For Wordless Wednesday, most participating bloggers post a photo with no words; the photo needs no description to get their point across. I post photos that leave me Wordless (speechless) – usually because they are blatant code violations. I reserve the right to include words when I want to use the photo as a “teachable moment.” This is one of those posts.
Today’s photo is from Connor Jordan, originally posted on the Door Closer Enthusiasts page on Facebook. I don’t know for sure that this is a fire door, but let’s assume that it is for the sake of this lesson. NFPA 80 (2013) states: “5.1.5 Removal of Door or Window. Where a fire door or fire window opening no longer functions as an opening, or the door or window is removed and not replaced, the opening shall be filled to maintain the required rating of the wall assembly.” (This is also discussed in Annex K of NFPA 80.)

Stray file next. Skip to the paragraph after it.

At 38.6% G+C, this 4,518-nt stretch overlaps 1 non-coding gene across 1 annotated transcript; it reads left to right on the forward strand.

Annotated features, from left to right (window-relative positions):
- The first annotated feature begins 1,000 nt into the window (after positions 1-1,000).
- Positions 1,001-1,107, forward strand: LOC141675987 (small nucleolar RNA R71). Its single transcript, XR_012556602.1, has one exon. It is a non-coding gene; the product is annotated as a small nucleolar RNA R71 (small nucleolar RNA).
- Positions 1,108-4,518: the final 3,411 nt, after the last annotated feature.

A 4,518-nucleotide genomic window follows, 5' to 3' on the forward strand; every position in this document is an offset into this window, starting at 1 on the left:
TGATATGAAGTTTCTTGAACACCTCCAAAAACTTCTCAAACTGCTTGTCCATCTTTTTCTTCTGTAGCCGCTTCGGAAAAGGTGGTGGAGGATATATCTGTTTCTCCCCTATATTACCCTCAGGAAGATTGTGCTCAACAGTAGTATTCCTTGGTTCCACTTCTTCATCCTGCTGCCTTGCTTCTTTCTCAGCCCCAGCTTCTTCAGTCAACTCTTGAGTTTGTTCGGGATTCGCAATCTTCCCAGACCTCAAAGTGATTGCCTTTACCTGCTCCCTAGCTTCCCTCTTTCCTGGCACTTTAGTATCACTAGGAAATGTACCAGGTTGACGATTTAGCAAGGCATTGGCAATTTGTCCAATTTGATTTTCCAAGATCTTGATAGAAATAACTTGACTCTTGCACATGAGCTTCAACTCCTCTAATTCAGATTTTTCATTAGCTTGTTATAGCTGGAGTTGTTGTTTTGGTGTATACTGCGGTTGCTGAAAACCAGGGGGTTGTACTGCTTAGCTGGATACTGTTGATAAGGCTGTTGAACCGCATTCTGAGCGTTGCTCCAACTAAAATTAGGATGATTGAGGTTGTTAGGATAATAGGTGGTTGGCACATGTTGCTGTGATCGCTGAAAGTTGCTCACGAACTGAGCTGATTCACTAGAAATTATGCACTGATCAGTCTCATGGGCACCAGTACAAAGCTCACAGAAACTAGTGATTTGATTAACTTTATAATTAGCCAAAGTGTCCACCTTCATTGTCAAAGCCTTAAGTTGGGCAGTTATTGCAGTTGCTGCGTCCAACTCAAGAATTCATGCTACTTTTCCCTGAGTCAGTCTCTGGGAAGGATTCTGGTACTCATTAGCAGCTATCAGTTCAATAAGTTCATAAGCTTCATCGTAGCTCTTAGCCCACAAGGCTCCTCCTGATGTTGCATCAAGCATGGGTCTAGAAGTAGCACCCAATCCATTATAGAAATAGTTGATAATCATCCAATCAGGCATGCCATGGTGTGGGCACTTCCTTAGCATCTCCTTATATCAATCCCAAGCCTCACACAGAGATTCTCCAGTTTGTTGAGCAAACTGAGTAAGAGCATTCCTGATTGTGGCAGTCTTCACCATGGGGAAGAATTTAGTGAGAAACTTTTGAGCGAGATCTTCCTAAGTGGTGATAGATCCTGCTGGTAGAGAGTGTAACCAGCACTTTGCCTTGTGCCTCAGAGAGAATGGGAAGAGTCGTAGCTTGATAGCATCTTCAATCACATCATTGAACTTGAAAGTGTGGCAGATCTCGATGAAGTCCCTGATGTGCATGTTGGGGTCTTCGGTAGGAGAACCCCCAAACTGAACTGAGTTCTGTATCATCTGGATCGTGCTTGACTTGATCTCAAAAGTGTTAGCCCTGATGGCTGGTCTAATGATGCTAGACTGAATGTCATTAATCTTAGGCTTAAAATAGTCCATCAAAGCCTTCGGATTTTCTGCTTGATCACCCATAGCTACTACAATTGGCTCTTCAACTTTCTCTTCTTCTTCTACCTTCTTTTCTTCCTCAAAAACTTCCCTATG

So a fire door or fire window that is no longer used as an opening must be removed, and the opening filled with construction that will maintain the rating of the wall. [Edit: As stated in a comment below, there may be a method of filling the opening that does not involve removing the door, but the AHJ should be consulted for approval.] The rating of an opening protective (fire door assembly, fire window, etc.) is typically less than the required rating of the wall, because the fuel load against the wall – furniture, stored items – is generally greater than the fuel load against an operable door. When a fire door is no longer operable, there’s the possibility that items could be placed against it which would increase the fuel load, as in this photo (imagine the cabinet is full of newspaper and oil-based paint to go with the roller pans). For this reason, inactive openings should be removed and replaced with the appropriate wall construction – just make sure the door is not required for egress.